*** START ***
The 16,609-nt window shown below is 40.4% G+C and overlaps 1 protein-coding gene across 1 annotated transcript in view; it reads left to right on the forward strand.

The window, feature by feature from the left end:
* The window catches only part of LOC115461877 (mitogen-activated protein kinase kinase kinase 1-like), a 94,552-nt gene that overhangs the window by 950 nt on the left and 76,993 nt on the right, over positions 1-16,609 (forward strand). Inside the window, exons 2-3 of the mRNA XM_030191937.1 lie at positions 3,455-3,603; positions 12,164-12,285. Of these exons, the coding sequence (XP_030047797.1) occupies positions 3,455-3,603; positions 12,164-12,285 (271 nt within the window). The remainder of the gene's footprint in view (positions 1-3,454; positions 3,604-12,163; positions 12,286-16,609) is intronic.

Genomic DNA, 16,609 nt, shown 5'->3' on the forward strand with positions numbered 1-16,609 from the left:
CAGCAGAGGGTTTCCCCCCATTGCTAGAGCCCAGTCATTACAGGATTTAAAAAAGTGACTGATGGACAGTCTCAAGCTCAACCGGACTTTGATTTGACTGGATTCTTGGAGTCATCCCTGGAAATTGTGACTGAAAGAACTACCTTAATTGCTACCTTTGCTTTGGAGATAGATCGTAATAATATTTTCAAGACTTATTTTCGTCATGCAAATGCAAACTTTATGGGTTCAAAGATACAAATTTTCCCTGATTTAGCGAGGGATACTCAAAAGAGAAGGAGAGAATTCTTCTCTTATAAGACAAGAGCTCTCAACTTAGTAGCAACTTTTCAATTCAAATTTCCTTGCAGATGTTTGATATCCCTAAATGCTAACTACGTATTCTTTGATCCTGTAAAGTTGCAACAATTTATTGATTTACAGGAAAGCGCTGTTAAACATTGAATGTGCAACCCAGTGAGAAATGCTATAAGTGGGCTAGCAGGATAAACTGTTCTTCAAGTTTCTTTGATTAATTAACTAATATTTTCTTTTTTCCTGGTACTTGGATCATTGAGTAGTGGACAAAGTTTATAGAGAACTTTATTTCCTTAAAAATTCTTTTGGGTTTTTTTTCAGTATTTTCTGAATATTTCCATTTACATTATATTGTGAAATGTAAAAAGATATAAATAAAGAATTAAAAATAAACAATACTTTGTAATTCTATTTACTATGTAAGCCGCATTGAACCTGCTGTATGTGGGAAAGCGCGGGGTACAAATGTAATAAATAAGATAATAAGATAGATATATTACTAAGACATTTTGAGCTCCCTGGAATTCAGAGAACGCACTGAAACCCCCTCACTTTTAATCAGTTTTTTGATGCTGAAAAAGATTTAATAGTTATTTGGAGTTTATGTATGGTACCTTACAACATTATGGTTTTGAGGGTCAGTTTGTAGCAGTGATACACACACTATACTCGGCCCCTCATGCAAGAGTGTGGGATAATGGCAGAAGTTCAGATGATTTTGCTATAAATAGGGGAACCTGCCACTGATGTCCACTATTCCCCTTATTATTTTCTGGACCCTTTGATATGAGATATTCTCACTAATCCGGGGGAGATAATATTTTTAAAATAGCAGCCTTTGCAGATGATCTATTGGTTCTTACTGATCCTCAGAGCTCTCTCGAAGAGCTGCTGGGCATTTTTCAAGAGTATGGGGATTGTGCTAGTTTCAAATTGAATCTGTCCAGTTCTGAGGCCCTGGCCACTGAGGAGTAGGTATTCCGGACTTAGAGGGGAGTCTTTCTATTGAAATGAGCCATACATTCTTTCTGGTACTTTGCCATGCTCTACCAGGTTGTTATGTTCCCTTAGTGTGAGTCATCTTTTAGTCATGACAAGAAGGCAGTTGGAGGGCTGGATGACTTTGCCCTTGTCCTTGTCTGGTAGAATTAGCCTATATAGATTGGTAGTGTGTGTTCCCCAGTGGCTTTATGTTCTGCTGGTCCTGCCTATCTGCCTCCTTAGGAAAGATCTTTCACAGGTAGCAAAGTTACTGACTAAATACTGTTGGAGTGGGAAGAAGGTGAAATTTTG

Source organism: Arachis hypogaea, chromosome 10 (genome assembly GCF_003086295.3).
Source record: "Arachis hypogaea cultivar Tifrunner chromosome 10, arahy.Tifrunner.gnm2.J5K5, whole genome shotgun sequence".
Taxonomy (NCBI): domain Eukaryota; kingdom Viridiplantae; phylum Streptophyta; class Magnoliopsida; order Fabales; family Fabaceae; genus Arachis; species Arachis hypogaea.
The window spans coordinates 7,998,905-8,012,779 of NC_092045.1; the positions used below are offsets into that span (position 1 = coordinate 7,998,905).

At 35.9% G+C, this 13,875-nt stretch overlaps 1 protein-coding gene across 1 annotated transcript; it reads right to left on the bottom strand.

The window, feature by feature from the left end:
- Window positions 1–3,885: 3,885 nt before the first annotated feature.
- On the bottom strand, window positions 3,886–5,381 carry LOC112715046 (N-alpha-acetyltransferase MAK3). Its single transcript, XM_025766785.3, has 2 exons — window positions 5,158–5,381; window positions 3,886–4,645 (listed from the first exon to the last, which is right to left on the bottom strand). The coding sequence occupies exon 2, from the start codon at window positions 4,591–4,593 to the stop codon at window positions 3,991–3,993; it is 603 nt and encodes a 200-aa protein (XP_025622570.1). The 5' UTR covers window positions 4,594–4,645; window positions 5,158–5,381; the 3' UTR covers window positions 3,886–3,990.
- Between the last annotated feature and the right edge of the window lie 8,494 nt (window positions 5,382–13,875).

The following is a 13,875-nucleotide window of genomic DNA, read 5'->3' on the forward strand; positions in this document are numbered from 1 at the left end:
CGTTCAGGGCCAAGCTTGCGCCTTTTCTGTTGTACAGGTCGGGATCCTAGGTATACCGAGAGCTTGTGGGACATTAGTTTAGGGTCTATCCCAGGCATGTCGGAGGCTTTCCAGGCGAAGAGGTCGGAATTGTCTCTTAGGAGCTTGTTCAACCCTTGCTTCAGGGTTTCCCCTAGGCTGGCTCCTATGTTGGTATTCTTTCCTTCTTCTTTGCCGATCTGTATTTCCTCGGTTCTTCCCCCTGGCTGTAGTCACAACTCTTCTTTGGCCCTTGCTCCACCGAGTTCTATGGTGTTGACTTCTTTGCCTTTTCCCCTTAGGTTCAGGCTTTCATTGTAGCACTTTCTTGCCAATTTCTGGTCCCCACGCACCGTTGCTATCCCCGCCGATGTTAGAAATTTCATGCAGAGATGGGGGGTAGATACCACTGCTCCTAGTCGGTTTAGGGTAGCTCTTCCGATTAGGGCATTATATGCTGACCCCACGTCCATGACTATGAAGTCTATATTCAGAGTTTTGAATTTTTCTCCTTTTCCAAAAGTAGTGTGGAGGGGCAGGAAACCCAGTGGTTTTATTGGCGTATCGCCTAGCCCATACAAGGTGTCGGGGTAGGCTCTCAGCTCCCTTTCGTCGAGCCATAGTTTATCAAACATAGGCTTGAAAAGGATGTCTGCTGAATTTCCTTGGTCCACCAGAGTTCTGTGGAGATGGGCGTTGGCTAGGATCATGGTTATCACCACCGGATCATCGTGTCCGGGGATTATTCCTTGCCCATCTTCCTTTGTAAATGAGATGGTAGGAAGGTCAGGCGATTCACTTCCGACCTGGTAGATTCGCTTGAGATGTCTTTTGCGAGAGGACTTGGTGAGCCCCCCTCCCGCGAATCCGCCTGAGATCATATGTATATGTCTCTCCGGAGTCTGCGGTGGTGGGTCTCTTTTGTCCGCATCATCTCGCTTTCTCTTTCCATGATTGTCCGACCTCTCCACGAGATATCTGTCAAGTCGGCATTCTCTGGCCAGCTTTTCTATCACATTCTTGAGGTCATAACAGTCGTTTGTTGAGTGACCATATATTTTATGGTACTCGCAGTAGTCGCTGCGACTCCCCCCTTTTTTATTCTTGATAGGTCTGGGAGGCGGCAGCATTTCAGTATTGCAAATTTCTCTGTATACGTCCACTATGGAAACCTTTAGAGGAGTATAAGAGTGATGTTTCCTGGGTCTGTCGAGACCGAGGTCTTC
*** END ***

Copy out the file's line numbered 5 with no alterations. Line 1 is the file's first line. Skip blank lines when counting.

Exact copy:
CAGCAGAGGGTTTCCCCCCATTGCTAGAGCCCAGTCATTACAGGATTTAAAAAAGTGACTGATGGACAGTCTCAAGCTCAACCGGACTTTGATTTGACTGGATTCTTGGAGTCATCCCTGGAAATTGTGACTGAAAGAACTACCTTAATTGCTACCTTTGCTTTGGAGATAGATCGTAATAATATTTTCAAGACTTATTTTCGTCATGCAAATGCAAACTTTATGGGTTCAAAGATACAAATTTTCCCTGATTTAGCGAGGGATACTCAAAAGAGAAGGAGAGAATTCTTCTCTTATAAGACAAGAGCTCTCAACTTAGTAGCAACTTTTCAATTCAAATTTCCTTGCAGATGTTTGATATCCCTAAATGCTAACTACGTATTCTTTGATCCTGTAAAGTTGCAACAATTTATTGATTTACAGGAAAGCGCTGTTAAACATTGAATGTGCAACCCAGTGAGAAATGCTATAAGTGGGCTAGCAGGATAAACTGTTCTTCAAGTTTCTTTGATTAATTAACTAATATTTTCTTTTTTCCTGGTACTTGGATCATTGAGTAGTGGACAAAGTTTATAGAGAACTTTATTTCCTTAAAAATTCTTTTGGGTTTTTTTTCAGTATTTTCTGAATATTTCCATTTACATTATATTGTGAAATGTAAAAAGATATAAATAAAGAATTAAAAATAAACAATACTTTGTAATTCTATTTACTATGTAAGCCGCATTGAACCTGCTGTATGTGGGAAAGCGCGGGGTACAAATGTAATAAATAAGATAATAAGATAGATATATTACTAAGACATTTTGAGCTCCCTGGAATTCAGAGAACGCACTGAAACCCCCTCACTTTTAATCAGTTTTTTGATGCTGAAAAAGATTTAATAGTTATTTGGAGTTTATGTATGGTACCTTACAACATTATGGTTTTGAGGGTCAGTTTGTAGCAGTGATACACACACTATACTCGGCCCCTCATGCAAGAGTGTGGGATAATGGCAGAAGTTCAGATGATTTTGCTATAAATAGGGGAACCTGCCACTGATGTCCACTATTCCCCTTATTATTTTCTGGACCCTTTGATATGAGATATTCTCACTAATCCGGGGGAGATAATATTTTTAAAATAGCAGCCTTTGCAGATGATCTATTGGTTCTTACTGATCCTCAGAGCTCTCTCGAAGAGCTGCTGGGCATTTTTCAAGAGTATGGGGATTGTGCTAGTTTCAAATTGAATCTGTCCAGTTCTGAGGCCCTGGCCACTGAGGAGTAGGTATTCCGGACTTAGAGGGGAGTCTTTCTATTGAAATGAGCCATACATTCTTTCTGGTACTTTGCCATGCTCTACCAGGTTGTTATGTTCCCTTAGTGTGAGTCATCTTTTAGTCATGACAAGAAGGCAGTTGGAGGGCTGGATGACTTTGCCCTTGTCCTTGTCTGGTAGAATTAGCCTATATAGATTGGTAGTGTGTGTTCCCCAGTGGCTTTATGTTCTGCTGGTCCTGCCTATCTGCCTCCTTAGGAAAGATCTTTCACAGGTAGCAAAGTTACTGACTAAATACTGTTGGAGTGGGAAGAAGGTGAAATTTTG